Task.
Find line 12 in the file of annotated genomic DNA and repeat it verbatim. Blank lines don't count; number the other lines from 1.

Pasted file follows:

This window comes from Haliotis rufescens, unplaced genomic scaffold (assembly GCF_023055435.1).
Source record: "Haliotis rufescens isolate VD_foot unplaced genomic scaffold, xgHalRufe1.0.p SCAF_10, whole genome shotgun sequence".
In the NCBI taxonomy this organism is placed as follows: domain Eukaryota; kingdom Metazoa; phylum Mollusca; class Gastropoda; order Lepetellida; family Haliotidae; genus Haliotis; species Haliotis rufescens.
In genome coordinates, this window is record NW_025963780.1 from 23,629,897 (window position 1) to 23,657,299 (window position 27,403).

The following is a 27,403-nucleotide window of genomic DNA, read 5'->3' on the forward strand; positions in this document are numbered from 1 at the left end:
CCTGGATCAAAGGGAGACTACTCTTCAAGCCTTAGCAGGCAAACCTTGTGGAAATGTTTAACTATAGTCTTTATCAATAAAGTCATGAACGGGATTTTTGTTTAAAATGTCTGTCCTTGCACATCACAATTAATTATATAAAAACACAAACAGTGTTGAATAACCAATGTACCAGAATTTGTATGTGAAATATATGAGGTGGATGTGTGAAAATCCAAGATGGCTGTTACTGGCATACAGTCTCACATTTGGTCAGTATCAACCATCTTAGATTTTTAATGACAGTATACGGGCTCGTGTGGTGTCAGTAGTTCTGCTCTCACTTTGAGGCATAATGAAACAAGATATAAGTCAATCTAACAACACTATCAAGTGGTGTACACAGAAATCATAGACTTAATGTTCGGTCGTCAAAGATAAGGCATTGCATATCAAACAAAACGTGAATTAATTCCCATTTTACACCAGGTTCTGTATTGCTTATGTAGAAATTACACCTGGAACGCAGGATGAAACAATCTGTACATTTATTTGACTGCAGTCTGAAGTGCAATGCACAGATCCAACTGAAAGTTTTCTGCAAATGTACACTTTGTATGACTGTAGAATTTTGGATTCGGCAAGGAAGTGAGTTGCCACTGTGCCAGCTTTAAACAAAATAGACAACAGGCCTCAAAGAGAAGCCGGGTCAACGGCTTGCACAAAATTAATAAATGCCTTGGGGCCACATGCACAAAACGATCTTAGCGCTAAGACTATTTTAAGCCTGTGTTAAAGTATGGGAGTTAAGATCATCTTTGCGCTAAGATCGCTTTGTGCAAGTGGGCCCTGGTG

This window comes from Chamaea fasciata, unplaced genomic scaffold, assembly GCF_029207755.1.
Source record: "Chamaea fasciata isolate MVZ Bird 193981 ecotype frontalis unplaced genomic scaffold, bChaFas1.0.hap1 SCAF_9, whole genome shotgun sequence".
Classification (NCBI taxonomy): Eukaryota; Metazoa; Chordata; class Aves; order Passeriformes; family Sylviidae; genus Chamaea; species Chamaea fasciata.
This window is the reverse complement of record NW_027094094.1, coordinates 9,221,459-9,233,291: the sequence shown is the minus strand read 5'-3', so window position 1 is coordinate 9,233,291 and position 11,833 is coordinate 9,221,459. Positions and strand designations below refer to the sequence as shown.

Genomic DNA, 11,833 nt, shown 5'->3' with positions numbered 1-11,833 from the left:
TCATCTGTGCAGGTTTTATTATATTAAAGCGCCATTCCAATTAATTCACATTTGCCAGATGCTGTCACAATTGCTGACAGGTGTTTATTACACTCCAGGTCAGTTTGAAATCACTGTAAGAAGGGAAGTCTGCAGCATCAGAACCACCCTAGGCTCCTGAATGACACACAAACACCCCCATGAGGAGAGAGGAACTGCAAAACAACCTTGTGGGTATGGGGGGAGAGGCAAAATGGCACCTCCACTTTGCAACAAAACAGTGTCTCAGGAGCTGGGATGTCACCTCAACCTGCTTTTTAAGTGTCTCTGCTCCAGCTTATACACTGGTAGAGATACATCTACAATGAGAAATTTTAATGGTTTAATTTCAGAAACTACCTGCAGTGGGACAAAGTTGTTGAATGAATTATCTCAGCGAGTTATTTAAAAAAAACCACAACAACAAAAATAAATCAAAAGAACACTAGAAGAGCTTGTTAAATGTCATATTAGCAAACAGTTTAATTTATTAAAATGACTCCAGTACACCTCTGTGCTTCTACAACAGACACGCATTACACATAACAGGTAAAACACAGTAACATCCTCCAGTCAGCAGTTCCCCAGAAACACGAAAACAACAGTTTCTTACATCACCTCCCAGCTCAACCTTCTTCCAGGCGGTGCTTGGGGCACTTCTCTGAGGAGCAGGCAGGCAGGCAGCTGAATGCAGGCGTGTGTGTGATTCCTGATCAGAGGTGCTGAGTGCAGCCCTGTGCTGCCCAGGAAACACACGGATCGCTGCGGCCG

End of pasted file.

TCATCTGTGCAGGTTTTATTATATTAAAGCGCCATTCCAATTAATTCACATTTGCCAGATGCTGTCACAATTGCTGACAGGTGTTTATTACACTCCAGGTCAGTTTGAAATCACTGTAAGAAGGGAAGTCTGCAGCATCAGAACCACCCTAGGCTCCTGAATGACACACAAACACCCCCATGAGGAGAGAGGAACTGCAAAACAACCTTGTGGGTATGGGGGGAGAGGCAAAATGGCACCTCCACTTTGCAACAAAACAGTGTCTCAGGAGCTGGGATGTCACCTCAACCTGCTTTTTAAGTGTCTCTGCTCCAGCTTATACACTGGTAGAGATACATCTACAATGAGAAATTTTAATGGTTTAATTTCAGAAACTACCTGCAGTGGGACAAAGTTGTTGAATGAATTATCTCAGCGAGTTATTTAAAAAAAACCACAACAACAAAAATAAATCAAAAGAACACTAGAAGAGCTTGTTAAATGTCATATTAGCAAACAGTTTAATTTATTAAAATGACTCCAGTACACCTCTGTGCTTCTACAACAGACACGCATTACACATAACAGGTAAAACACAGTAACATCCTCCAGTCAGCAGTTCCCCAGAAACACGAAAACAACAGTTTCTTACATCACCTCCCAGCTCAACCTTCTTCCAGGCGGTGCTTGGGGCACTTCTCTGAGGAGCAGGCAGGCAGGCAGCTGAATGCAGGCGTGTGTGTGATTCCTGATCAGAGGTGCTGAGTGCAGCCCTGTGCTGCCCAGGAAACACACGGATCGCTGCGGCCG